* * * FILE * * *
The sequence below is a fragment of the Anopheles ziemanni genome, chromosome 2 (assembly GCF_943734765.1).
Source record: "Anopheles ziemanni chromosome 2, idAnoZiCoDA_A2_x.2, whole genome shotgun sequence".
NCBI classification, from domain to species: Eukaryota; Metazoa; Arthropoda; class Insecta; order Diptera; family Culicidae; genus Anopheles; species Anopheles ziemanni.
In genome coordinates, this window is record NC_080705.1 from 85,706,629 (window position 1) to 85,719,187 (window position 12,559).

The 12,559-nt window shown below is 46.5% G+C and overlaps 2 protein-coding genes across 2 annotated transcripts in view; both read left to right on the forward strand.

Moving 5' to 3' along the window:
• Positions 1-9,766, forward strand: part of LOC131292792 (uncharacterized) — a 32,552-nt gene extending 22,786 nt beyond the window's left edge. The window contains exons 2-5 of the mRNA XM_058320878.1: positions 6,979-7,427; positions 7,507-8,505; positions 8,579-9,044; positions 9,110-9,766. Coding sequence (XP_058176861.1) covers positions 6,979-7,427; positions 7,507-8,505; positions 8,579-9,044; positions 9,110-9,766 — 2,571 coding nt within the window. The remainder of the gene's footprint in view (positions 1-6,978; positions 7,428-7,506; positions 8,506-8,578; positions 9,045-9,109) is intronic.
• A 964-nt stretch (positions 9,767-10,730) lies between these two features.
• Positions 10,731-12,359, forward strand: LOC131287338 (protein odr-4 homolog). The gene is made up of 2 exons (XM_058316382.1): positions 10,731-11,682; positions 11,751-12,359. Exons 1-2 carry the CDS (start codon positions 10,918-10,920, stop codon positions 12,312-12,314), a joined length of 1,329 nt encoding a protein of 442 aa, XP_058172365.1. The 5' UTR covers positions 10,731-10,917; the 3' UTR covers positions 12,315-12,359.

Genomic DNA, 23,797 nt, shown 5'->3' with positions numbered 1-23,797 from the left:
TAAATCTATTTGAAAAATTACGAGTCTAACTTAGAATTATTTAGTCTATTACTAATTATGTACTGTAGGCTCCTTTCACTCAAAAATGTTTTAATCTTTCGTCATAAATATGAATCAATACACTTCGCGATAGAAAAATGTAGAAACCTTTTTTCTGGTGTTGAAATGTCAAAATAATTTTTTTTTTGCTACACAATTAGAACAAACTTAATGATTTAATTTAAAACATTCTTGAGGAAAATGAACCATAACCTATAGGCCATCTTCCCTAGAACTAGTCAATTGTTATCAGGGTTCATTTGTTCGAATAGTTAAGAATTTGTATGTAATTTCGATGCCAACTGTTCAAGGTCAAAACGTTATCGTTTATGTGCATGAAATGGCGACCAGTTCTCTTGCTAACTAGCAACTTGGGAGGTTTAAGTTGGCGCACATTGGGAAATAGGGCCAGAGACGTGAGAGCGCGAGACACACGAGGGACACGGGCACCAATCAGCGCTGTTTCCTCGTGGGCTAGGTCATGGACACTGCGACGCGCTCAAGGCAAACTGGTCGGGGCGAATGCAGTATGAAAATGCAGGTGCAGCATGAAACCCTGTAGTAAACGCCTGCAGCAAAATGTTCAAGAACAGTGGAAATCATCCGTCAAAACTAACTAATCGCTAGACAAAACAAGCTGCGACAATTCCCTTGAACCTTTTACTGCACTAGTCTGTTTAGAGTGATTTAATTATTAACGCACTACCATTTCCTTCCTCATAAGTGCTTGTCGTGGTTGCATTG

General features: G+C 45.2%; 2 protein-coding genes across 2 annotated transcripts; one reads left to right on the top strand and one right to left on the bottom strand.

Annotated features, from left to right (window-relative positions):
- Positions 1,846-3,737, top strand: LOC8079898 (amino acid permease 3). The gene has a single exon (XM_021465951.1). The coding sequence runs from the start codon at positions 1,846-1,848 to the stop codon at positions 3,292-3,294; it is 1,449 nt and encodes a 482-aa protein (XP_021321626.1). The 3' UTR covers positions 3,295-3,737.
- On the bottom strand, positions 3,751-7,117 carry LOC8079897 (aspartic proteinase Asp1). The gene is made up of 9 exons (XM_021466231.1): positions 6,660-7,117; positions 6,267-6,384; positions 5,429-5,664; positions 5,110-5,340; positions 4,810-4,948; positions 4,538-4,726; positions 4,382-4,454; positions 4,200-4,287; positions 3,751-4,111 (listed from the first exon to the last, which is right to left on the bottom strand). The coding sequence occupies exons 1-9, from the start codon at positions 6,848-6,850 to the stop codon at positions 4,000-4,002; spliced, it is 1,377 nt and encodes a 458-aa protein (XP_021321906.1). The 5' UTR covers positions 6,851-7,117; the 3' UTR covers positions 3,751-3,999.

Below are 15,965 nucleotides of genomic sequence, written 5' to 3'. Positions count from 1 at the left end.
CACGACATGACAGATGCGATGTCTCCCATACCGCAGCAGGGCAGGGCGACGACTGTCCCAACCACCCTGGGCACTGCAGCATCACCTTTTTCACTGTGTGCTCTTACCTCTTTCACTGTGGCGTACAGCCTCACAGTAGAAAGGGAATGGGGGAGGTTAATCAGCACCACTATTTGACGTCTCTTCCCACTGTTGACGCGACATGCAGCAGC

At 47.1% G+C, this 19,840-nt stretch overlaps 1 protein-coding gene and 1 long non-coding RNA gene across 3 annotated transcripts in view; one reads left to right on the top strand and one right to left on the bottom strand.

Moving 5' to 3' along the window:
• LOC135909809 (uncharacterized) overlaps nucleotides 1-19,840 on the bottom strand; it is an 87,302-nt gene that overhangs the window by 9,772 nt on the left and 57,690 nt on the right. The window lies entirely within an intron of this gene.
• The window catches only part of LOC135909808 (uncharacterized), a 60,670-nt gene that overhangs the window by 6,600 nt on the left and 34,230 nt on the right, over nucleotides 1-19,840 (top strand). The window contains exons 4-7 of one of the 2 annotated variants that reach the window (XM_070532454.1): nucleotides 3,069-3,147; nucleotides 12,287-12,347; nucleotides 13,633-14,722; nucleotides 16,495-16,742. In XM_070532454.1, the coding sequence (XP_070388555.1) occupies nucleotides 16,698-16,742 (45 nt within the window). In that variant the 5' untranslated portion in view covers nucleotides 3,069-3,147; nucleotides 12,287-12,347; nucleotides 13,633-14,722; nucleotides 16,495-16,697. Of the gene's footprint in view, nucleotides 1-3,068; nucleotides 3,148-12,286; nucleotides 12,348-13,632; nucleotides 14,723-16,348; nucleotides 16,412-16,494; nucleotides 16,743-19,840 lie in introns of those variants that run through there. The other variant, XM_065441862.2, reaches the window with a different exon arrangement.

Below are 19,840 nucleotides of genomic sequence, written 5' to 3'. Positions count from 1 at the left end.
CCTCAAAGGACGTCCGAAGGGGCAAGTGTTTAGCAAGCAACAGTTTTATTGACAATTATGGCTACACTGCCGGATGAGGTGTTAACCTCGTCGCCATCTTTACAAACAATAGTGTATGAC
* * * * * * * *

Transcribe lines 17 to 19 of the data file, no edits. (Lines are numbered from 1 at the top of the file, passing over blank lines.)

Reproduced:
CACGACATGACAGATGCGATGTCTCCCATACCGCAGCAGGGCAGGGCGACGACTGTCCCAACCACCCTGGGCACTGCAGCATCACCTTTTTCACTGTGTGCTCTTACCTCTTTCACTGTGGCGTACAGCCTCACAGTAGAAAGGGAATGGGGGAGGTTAATCAGCACCACTATTTGACGTCTCTTCCCACTGTTGACGCGACATGCAGCAGC

At 47.1% G+C, this 19,840-nt stretch overlaps 1 protein-coding gene and 1 long non-coding RNA gene across 3 annotated transcripts in view; one reads left to right on the top strand and one right to left on the bottom strand.

Moving 5' to 3' along the window: